Last year in July I bought a Fuji GFX100. If you know anything about this camera its either a big deal or not, everything is subjective isn’t it? For me, it was a big deal. In all honesty, “excited” is an understatement!
I’ve been racking my brains since it landed in my hands, I still find it hard to remember the last time I had felt like that about anything, but I feel I’m there now: I was 8 and I had asked Santa for the Triceratops Zoid figure. It’s that level of excitement where, I quite literally felt like my body was experiencing some kind of euphoria and numbness all at once. My head was clear and had clarity like I was in a perfect white empty room with nothing but that sole item in the centre.
It’s fair to say mind, the financial outlay made me wince a bit…!
After my initial excitement, the drive home seemed like travelling to Australia via train. No words could be spoke – I needed to save all my focus for the unboxing.
Peeling back the cellophane and pulling apart the tabs was pleasing, finding the body and just holding the weight of this behemoth – it really was something to behold.
Attaching a lens and firing those first shots off to hear that mechanical shutter for the first time – it was like the crunch of snow beneath my feet; pleasing and everlasting, it evoked a big smile across my face.
After that initial flurry of excitement, I pretty much left it alone and just thought about what I could do the following day with my new toy.
The next day, I’m pretty certain I slapped on the 45mm lens, which is my go to lens for most things. The lens is snappy and fits my speed and style of shooting – I like running in and out of my subject to get what I need.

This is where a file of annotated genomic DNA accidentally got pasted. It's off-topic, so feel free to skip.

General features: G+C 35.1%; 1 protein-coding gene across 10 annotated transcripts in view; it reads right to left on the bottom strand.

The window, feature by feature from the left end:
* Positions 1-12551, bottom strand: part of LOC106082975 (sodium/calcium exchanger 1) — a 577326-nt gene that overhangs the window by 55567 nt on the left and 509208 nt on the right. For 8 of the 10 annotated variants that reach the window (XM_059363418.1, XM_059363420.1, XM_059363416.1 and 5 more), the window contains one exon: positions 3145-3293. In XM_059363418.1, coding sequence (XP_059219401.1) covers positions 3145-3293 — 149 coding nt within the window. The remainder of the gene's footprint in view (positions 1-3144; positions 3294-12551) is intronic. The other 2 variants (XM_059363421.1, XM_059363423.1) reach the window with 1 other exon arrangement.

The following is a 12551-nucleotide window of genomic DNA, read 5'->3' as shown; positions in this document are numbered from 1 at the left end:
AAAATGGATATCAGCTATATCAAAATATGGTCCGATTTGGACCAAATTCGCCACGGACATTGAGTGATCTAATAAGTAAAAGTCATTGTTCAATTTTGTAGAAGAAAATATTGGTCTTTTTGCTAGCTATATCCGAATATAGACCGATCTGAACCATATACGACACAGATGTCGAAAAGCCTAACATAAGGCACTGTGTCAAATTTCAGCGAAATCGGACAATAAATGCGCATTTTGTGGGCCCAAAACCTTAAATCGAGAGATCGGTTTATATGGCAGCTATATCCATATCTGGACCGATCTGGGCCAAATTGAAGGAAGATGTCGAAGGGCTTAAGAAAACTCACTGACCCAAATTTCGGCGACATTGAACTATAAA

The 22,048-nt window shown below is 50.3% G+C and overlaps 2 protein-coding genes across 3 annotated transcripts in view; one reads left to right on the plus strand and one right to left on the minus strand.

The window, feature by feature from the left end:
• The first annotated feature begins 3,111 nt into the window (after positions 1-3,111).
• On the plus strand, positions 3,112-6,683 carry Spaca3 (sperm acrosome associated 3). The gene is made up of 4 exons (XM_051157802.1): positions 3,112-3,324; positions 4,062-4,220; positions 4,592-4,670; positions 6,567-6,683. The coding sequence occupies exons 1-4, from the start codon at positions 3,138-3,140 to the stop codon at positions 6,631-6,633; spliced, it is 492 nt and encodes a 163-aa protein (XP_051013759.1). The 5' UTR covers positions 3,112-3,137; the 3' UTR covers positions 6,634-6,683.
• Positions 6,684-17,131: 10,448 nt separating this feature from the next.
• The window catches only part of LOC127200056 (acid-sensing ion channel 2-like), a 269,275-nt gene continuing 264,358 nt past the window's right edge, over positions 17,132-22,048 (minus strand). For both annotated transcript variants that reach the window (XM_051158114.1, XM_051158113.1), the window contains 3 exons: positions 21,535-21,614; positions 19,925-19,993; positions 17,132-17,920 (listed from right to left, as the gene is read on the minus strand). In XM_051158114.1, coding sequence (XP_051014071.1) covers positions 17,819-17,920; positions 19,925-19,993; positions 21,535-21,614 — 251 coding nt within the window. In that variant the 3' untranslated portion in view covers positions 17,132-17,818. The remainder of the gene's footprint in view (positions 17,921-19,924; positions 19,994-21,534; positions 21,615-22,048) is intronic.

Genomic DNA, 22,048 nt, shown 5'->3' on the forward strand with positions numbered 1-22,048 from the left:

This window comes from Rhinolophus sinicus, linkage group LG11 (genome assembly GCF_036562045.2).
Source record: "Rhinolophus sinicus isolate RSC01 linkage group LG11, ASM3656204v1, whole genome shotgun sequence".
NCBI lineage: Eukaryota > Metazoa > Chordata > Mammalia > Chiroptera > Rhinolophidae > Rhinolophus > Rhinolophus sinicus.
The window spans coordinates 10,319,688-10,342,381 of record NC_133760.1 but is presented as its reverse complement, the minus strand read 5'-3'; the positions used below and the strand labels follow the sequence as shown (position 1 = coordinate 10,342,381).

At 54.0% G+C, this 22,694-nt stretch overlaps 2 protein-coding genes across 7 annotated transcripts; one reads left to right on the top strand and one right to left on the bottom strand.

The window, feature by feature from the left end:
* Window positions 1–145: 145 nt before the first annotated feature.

My first day of snapping was just of the countryside and the kids playing at home. It just felt like a natural thing to do with it – it didn’t feel forced, and the images just flowed.
It was the first camera in a long while – since the Canon 5D range, in fact – that just felt right in the hand to me. It doesn’t feel heavy to me, or even cumbersome at all – at least for reportage work or just the kids and family stuff. Though, it’s fair to say that after a day hanging around my neck at a wedding I might tell you something different…
When the first images hit the computer I was just so happy with the honest rendition and colour, it sort of justified itself – though I hate to use that term, that is nonetheless how I feel.
After all of this, in a way, I felt like I had fallen in love with photography all over again – it was weird, I’d not felt like this for a long time. In honesty, compared to the kit I was shooting before, I wasn’t missing or gaining anything, not in real terms. But, irrespective of how some might play it down I feel there is that connection with a camera – when it fits, it fits.
Yes, I missed the whole analogue side of things but with the newer digital age expanding I reckon I can get that same vibe! The weight, the shutter clunk the upload to the computer it’s all just therapy surely? My work is the same too I think – I’m still the run and gun type of shooter I always was.
In the end though, it still boils down to this just being another camera. It’s just the camera that makes me think “I got this, let’s move on” – so I just don’t need for anything else.
And maybe this sounds like a U-turn on what I’ve just said, but in the end it is just a camera. People say “you’re only as good as your last shot” and “the camera is just a tool” and in all honesty, even with a camera that fits me so well, these adages all still ring true. My passion has expanded but the conclusion is the same, it’s just another tool which lets me create my vision. Money, format, medium, none of these things make images, it’s all just down to me.